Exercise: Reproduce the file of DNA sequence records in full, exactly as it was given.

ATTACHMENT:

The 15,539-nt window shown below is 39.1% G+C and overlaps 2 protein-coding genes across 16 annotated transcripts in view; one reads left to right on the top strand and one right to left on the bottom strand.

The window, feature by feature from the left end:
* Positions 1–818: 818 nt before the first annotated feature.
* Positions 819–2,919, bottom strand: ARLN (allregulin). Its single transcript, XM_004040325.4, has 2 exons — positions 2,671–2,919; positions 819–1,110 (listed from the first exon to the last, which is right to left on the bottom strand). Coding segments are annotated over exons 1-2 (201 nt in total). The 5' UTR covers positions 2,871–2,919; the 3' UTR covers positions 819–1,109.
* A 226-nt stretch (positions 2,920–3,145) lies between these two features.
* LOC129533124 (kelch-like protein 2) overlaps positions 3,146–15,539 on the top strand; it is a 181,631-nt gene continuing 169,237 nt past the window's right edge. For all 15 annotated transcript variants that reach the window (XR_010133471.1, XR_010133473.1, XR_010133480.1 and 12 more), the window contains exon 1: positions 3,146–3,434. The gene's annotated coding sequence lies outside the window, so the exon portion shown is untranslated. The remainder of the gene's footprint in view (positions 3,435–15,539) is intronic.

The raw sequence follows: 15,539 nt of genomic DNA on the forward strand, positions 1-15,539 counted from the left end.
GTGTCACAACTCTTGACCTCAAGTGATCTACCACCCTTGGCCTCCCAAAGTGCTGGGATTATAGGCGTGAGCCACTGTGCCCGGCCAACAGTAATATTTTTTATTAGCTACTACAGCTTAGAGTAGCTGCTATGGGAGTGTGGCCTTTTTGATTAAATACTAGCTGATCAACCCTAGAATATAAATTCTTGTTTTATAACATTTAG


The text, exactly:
The 15,539-nt window shown below is 39.1% G+C and overlaps 2 protein-coding genes across 16 annotated transcripts in view; one reads left to right on the top strand and one right to left on the bottom strand.

The window, feature by feature from the left end:
* Positions 1–818: 818 nt before the first annotated feature.
* Positions 819–2,919, bottom strand: ARLN (allregulin). Its single transcript, XM_004040325.4, has 2 exons — positions 2,671–2,919; positions 819–1,110 (listed from the first exon to the last, which is right to left on the bottom strand). Coding segments are annotated over exons 1-2 (201 nt in total). The 5' UTR covers positions 2,871–2,919; the 3' UTR covers positions 819–1,109.
* A 226-nt stretch (positions 2,920–3,145) lies between these two features.
* LOC129533124 (kelch-like protein 2) overlaps positions 3,146–15,539 on the top strand; it is a 181,631-nt gene continuing 169,237 nt past the window's right edge. For all 15 annotated transcript variants that reach the window (XR_010133471.1, XR_010133473.1, XR_010133480.1 and 12 more), the window contains exon 1: positions 3,146–3,434. The gene's annotated coding sequence lies outside the window, so the exon portion shown is untranslated. The remainder of the gene's footprint in view (positions 3,435–15,539) is intronic.

The raw sequence follows: 15,539 nt of genomic DNA on the forward strand, positions 1-15,539 counted from the left end.
GTGTCACAACTCTTGACCTCAAGTGATCTACCACCCTTGGCCTCCCAAAGTGCTGGGATTATAGGCGTGAGCCACTGTGCCCGGCCAACAGTAATATTTTTTATTAGCTACTACAGCTTAGAGTAGCTGCTATGGGAGTGTGGCCTTTTTGATTAAATACTAGCTGATCAACCCTAGAATATAAATTCTTGTTTTATAACATTTAG